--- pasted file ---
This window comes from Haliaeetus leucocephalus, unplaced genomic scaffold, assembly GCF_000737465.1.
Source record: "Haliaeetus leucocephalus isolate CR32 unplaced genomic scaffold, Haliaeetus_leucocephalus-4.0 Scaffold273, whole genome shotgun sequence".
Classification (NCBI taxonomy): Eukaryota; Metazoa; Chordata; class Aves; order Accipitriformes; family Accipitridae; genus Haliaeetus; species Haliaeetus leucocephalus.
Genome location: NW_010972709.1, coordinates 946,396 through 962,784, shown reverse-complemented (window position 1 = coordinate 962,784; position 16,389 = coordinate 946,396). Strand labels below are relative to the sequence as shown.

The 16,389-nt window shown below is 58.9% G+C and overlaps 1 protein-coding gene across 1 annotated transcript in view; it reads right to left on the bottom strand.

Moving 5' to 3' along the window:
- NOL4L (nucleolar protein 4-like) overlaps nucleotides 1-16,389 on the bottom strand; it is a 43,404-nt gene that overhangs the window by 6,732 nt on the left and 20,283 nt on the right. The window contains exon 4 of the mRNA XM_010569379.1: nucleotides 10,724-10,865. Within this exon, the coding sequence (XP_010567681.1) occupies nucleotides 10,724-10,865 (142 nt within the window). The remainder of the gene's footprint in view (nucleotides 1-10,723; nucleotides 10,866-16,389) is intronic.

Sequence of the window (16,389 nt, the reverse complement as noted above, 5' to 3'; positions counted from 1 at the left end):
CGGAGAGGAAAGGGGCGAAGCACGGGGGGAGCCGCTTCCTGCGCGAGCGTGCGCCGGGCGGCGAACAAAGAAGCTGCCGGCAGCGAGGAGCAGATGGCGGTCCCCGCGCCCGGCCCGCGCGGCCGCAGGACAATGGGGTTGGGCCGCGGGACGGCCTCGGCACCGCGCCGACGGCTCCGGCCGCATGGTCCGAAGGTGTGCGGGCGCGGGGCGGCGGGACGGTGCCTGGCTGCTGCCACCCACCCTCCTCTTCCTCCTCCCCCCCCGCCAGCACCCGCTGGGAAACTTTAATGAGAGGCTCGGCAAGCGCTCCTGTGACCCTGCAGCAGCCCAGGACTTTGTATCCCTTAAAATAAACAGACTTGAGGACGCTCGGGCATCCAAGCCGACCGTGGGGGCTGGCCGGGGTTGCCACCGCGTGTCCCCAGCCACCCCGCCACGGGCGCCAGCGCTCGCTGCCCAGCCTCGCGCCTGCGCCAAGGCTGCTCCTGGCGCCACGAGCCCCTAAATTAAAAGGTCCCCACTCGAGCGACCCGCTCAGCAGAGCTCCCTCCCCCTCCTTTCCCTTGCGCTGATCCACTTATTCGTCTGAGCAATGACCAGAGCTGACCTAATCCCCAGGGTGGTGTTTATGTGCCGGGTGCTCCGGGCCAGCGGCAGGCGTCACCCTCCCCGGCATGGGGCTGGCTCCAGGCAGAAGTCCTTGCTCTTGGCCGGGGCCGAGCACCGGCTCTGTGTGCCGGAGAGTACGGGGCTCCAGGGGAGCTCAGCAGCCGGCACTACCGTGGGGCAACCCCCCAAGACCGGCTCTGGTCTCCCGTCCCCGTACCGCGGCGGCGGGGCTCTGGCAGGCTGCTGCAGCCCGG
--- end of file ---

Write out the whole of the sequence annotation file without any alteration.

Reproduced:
This window comes from Haliaeetus leucocephalus, unplaced genomic scaffold, assembly GCF_000737465.1.
Source record: "Haliaeetus leucocephalus isolate CR32 unplaced genomic scaffold, Haliaeetus_leucocephalus-4.0 Scaffold273, whole genome shotgun sequence".
Classification (NCBI taxonomy): Eukaryota; Metazoa; Chordata; class Aves; order Accipitriformes; family Accipitridae; genus Haliaeetus; species Haliaeetus leucocephalus.
Genome location: NW_010972709.1, coordinates 946,396 through 962,784, shown reverse-complemented (window position 1 = coordinate 962,784; position 16,389 = coordinate 946,396). Strand labels below are relative to the sequence as shown.

The 16,389-nt window shown below is 58.9% G+C and overlaps 1 protein-coding gene across 1 annotated transcript in view; it reads right to left on the bottom strand.

Moving 5' to 3' along the window:
- NOL4L (nucleolar protein 4-like) overlaps nucleotides 1-16,389 on the bottom strand; it is a 43,404-nt gene that overhangs the window by 6,732 nt on the left and 20,283 nt on the right. The window contains exon 4 of the mRNA XM_010569379.1: nucleotides 10,724-10,865. Within this exon, the coding sequence (XP_010567681.1) occupies nucleotides 10,724-10,865 (142 nt within the window). The remainder of the gene's footprint in view (nucleotides 1-10,723; nucleotides 10,866-16,389) is intronic.

Sequence of the window (16,389 nt, the reverse complement as noted above, 5' to 3'; positions counted from 1 at the left end):
CGGAGAGGAAAGGGGCGAAGCACGGGGGGAGCCGCTTCCTGCGCGAGCGTGCGCCGGGCGGCGAACAAAGAAGCTGCCGGCAGCGAGGAGCAGATGGCGGTCCCCGCGCCCGGCCCGCGCGGCCGCAGGACAATGGGGTTGGGCCGCGGGACGGCCTCGGCACCGCGCCGACGGCTCCGGCCGCATGGTCCGAAGGTGTGCGGGCGCGGGGCGGCGGGACGGTGCCTGGCTGCTGCCACCCACCCTCCTCTTCCTCCTCCCCCCCCGCCAGCACCCGCTGGGAAACTTTAATGAGAGGCTCGGCAAGCGCTCCTGTGACCCTGCAGCAGCCCAGGACTTTGTATCCCTTAAAATAAACAGACTTGAGGACGCTCGGGCATCCAAGCCGACCGTGGGGGCTGGCCGGGGTTGCCACCGCGTGTCCCCAGCCACCCCGCCACGGGCGCCAGCGCTCGCTGCCCAGCCTCGCGCCTGCGCCAAGGCTGCTCCTGGCGCCACGAGCCCCTAAATTAAAAGGTCCCCACTCGAGCGACCCGCTCAGCAGAGCTCCCTCCCCCTCCTTTCCCTTGCGCTGATCCACTTATTCGTCTGAGCAATGACCAGAGCTGACCTAATCCCCAGGGTGGTGTTTATGTGCCGGGTGCTCCGGGCCAGCGGCAGGCGTCACCCTCCCCGGCATGGGGCTGGCTCCAGGCAGAAGTCCTTGCTCTTGGCCGGGGCCGAGCACCGGCTCTGTGTGCCGGAGAGTACGGGGCTCCAGGGGAGCTCAGCAGCCGGCACTACCGTGGGGCAACCCCCCAAGACCGGCTCTGGTCTCCCGTCCCCGTACCGCGGCGGCGGGGCTCTGGCAGGCTGCTGCAGCCCGG